What has the impact been on the modern slavery act on the jewellery sector?
Last year Emily ( a paid intern working with Ardea ) and I set out on the journey of investigating the impact of the modern slavery act on the reporting practices of the Jewellery sector in the uk. We were guided by the expertise of Greg Valerio.
It has been an interesting and challenging experience. We had a glimpse of how these issues are managed from a reputational point of view. What has been most encouraging has been the fact that two of the jewellers mentioned in the report have published their modern slavery statements or updated the links of their homepages. One of these issues a formal comment which is captured on the report.
What did the report focus on?
The report focussed on the UK jewellery sector. We have included eight of the major jewellers in the UK, namely the Signet Group (and the companies under its control), Tiffany &CO, Goldsmiths, Links, F Hinds, Beaverbrooks, Boodles and Cartier.
Since the start of our report the CORE Coalition published a report ‘Risk Averse’ that has also examined the modern slavery statements of a number of these jewellery companies. Their findings corroborate those in the report.
What are some of the key findings?
We will publish a series of the findings over the next month. We recognise that achieving transparency in supply chains is a challenge and that companies cannot sole these complex issues overnight. We also recognise that companies are at the beginnning of their modern slavery statement reporting statements.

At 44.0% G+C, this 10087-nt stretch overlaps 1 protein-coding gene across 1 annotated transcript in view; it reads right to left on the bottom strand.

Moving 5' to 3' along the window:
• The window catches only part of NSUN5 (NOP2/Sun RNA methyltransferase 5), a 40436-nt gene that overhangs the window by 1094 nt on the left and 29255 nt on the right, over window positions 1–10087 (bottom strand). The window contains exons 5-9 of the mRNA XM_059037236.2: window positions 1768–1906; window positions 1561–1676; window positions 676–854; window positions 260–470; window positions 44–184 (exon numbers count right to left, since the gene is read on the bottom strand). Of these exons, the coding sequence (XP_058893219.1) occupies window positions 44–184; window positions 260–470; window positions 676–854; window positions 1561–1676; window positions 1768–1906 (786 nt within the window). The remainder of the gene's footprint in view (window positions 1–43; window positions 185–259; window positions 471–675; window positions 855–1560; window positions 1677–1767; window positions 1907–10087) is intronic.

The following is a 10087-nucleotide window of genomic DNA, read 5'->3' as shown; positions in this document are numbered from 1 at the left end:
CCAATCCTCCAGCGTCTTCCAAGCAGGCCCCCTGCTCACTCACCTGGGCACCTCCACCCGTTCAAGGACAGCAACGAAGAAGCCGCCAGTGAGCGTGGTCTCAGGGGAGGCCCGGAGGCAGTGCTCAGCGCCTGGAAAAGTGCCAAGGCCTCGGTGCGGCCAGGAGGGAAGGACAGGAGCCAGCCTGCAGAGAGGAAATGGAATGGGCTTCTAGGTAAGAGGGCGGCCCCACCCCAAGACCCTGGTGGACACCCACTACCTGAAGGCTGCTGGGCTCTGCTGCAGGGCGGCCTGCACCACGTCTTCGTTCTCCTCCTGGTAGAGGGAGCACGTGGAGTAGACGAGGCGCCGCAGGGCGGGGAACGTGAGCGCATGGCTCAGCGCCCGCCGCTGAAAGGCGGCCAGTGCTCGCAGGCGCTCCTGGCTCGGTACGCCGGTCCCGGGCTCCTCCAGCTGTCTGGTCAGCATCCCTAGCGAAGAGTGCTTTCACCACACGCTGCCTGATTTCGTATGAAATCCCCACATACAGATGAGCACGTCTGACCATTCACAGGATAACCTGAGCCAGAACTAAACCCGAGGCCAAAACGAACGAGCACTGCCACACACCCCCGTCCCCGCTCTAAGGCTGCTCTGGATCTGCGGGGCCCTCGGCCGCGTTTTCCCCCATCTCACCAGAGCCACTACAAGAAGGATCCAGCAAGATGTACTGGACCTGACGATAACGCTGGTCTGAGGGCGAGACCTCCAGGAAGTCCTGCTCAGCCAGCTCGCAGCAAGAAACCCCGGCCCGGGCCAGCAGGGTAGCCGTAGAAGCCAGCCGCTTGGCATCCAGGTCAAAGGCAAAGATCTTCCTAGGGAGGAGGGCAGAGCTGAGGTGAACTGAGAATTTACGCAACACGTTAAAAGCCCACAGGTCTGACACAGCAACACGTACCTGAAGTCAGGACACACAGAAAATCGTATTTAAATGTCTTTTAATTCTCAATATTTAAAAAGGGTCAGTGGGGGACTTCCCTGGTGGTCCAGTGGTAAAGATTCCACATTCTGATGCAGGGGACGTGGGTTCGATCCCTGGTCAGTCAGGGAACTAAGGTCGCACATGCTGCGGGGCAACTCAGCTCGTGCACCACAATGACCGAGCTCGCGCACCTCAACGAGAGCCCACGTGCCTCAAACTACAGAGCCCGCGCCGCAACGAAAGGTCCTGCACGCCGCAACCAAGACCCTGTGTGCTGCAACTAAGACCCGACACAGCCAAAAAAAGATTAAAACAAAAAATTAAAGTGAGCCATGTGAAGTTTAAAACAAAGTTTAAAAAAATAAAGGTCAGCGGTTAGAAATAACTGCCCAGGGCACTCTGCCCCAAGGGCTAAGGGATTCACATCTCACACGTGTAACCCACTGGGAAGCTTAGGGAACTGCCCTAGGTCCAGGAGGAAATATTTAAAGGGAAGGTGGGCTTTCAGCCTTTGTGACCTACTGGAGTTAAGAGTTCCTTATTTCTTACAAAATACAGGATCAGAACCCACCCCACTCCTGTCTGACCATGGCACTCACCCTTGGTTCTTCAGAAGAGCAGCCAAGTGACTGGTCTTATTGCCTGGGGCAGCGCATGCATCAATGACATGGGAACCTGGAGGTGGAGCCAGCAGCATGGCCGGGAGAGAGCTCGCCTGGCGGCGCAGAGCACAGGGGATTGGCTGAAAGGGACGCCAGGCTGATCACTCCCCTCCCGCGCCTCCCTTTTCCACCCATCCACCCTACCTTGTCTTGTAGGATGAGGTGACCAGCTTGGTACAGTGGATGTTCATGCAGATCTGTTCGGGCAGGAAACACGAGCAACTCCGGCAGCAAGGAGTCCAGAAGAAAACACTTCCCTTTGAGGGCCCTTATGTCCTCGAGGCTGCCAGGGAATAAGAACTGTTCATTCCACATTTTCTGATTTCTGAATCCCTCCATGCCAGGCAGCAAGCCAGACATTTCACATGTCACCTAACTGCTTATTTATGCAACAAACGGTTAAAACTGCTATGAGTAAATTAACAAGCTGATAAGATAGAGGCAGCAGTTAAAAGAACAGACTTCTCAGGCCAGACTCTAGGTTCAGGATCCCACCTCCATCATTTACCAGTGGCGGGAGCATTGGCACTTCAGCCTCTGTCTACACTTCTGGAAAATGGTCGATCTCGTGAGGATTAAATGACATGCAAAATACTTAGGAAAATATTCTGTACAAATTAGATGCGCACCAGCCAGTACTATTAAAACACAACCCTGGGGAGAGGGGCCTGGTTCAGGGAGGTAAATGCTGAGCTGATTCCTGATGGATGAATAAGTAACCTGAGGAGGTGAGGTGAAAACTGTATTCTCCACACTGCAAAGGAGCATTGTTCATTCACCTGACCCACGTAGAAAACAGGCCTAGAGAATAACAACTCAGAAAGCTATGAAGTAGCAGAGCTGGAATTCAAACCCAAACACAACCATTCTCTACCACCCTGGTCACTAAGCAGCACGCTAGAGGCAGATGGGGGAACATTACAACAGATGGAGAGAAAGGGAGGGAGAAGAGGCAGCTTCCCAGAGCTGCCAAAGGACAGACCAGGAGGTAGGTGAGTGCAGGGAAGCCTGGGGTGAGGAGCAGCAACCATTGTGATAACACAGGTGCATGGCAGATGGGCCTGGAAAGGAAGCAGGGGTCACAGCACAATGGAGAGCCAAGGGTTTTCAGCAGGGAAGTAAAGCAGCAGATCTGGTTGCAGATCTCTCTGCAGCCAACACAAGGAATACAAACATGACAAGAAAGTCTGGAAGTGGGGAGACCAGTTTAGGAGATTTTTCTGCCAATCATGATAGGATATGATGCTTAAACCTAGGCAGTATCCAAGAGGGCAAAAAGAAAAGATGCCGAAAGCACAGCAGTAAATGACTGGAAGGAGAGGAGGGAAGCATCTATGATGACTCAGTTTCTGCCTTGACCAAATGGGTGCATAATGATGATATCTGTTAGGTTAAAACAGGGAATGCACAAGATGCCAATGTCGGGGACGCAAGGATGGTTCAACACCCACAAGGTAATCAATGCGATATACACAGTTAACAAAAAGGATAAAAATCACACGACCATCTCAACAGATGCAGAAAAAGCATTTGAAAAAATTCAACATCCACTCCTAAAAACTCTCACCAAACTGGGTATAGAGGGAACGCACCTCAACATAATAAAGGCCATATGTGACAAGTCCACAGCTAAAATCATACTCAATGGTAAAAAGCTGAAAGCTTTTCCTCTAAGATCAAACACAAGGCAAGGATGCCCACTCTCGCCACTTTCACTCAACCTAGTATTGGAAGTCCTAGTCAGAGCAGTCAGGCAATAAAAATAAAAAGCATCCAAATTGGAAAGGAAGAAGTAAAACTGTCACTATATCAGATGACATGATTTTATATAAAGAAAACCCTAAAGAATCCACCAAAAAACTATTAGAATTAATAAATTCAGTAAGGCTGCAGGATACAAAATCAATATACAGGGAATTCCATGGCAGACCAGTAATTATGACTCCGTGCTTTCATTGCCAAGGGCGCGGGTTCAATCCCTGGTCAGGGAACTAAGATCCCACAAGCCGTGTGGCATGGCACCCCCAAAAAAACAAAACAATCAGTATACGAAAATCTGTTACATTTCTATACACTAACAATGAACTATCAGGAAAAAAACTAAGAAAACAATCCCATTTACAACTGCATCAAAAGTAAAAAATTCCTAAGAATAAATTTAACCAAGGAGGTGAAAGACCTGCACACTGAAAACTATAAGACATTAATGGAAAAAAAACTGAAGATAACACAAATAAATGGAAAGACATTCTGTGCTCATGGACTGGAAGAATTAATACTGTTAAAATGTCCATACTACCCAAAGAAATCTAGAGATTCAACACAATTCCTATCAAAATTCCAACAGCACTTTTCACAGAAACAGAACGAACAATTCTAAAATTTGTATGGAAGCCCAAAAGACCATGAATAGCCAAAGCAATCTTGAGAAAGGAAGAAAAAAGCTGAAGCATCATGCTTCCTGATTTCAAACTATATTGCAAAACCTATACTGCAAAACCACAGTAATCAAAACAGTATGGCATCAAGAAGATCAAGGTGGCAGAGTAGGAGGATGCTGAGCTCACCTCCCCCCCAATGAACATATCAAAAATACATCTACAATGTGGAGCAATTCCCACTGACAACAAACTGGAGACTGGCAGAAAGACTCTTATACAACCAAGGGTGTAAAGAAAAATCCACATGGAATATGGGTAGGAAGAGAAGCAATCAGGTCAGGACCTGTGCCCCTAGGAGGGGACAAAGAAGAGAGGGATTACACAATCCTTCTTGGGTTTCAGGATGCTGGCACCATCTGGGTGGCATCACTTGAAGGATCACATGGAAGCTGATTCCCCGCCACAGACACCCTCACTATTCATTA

Based upon this desk based research, there are a number of observations that can be made. In the first instance, it is clear that key UK jewellers rely heavily on the work of the Responsible Jewellery Council and Kimberley Process in the CSR policies with only a few demonstrating that they are moving beyond the certification and industry regulatory standards of both bodies. Whilst these institutions appear to have extensive policies and guidelines to regulate the supply chain of gold and diamonds, in reality, the various loopholes in the The Responsible Jewellery Council (RJC) code of conduct and Kimberley Process allow for the continued trading of conflict diamonds and human rights abuses and negative environmental impacts associated with the sector. RJC has been heralded as one of the key institutions to help improve transparency in supply chains, and it has gone some way in trying to improve the challenges posed by the mining of gold or silver. Examples in the report highlight the improvements that are being made but also some of the limits to their approach.
Secondly we considered in some more detail the Signet Group’s approach to disclosure and comment on where we think they have an opportunity to develop a more robust approach to reporting on modern slavery risk.
One of the key issues we discuss is the impact of the modern slavery act on the sectors’ disclosure. We raise questions as to why there has been such a high rate of companies failing to disclose the steps they are taking to tackle modern slavery. On the other hand, we recognise that the Act has had an impact in so far as we have seen companies included in the report are concerned that the right messages are given to their customers.
We will consider the positive steps being taken in our next blog, together with some suggested next steps.
Commentary from the press
The report has also been featured in the following news resources:
A spokesman for Beaverbrooks said: ” Beaverbrooks, which has been a member of the Responsible Jewellery Council since 2009, is fully compliant with the requirements of the Modern Slavery Act and its statement is published on beaverbrooks.co.uk – Beaverbrooks
For all media / press enquiries
Colleen Theron | Sustainability lawyer and consultant
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